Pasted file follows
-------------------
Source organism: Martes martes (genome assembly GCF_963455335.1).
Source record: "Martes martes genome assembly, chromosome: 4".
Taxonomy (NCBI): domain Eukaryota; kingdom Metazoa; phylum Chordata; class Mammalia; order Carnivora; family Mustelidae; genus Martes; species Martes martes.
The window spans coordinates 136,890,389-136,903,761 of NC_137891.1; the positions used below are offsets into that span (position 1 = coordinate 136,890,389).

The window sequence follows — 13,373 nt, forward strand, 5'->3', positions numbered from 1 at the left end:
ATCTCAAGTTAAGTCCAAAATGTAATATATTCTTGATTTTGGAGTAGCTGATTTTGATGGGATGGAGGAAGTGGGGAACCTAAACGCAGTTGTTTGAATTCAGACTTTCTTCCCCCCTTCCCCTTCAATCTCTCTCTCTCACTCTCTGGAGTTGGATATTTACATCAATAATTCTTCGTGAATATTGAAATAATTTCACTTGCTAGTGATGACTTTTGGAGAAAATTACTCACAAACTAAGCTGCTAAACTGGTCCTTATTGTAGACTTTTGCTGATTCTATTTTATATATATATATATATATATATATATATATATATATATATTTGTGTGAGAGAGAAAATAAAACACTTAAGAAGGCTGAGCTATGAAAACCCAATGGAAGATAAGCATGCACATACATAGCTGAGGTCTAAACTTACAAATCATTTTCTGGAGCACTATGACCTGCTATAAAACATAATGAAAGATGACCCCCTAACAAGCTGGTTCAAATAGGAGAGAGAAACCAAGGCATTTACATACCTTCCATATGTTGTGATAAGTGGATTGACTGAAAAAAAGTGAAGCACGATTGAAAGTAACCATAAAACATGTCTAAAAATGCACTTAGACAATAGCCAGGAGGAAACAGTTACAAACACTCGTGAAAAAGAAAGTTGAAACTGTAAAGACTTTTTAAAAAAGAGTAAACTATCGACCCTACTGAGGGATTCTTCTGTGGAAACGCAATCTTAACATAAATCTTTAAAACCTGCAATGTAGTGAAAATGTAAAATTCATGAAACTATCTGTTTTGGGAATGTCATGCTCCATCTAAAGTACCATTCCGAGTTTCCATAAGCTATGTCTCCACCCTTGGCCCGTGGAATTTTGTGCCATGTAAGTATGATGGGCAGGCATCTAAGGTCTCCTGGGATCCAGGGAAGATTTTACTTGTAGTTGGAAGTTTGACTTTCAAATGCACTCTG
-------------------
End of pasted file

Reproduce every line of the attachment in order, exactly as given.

Source organism: Martes martes (genome assembly GCF_963455335.1).
Source record: "Martes martes genome assembly, chromosome: 4".
Taxonomy (NCBI): domain Eukaryota; kingdom Metazoa; phylum Chordata; class Mammalia; order Carnivora; family Mustelidae; genus Martes; species Martes martes.
The window spans coordinates 136,890,389-136,903,761 of NC_137891.1; the positions used below are offsets into that span (position 1 = coordinate 136,890,389).

The window sequence follows — 13,373 nt, forward strand, 5'->3', positions numbered from 1 at the left end:
ATCTCAAGTTAAGTCCAAAATGTAATATATTCTTGATTTTGGAGTAGCTGATTTTGATGGGATGGAGGAAGTGGGGAACCTAAACGCAGTTGTTTGAATTCAGACTTTCTTCCCCCCTTCCCCTTCAATCTCTCTCTCTCACTCTCTGGAGTTGGATATTTACATCAATAATTCTTCGTGAATATTGAAATAATTTCACTTGCTAGTGATGACTTTTGGAGAAAATTACTCACAAACTAAGCTGCTAAACTGGTCCTTATTGTAGACTTTTGCTGATTCTATTTTATATATATATATATATATATATATATATATATATATATATTTGTGTGAGAGAGAAAATAAAACACTTAAGAAGGCTGAGCTATGAAAACCCAATGGAAGATAAGCATGCACATACATAGCTGAGGTCTAAACTTACAAATCATTTTCTGGAGCACTATGACCTGCTATAAAACATAATGAAAGATGACCCCCTAACAAGCTGGTTCAAATAGGAGAGAGAAACCAAGGCATTTACATACCTTCCATATGTTGTGATAAGTGGATTGACTGAAAAAAAGTGAAGCACGATTGAAAGTAACCATAAAACATGTCTAAAAATGCACTTAGACAATAGCCAGGAGGAAACAGTTACAAACACTCGTGAAAAAGAAAGTTGAAACTGTAAAGACTTTTTAAAAAAGAGTAAACTATCGACCCTACTGAGGGATTCTTCTGTGGAAACGCAATCTTAACATAAATCTTTAAAACCTGCAATGTAGTGAAAATGTAAAATTCATGAAACTATCTGTTTTGGGAATGTCATGCTCCATCTAAAGTACCATTCCGAGTTTCCATAAGCTATGTCTCCACCCTTGGCCCGTGGAATTTTGTGCCATGTAAGTATGATGGGCAGGCATCTAAGGTCTCCTGGGATCCAGGGAAGATTTTACTTGTAGTTGGAAGTTTGACTTTCAAATGCACTCTG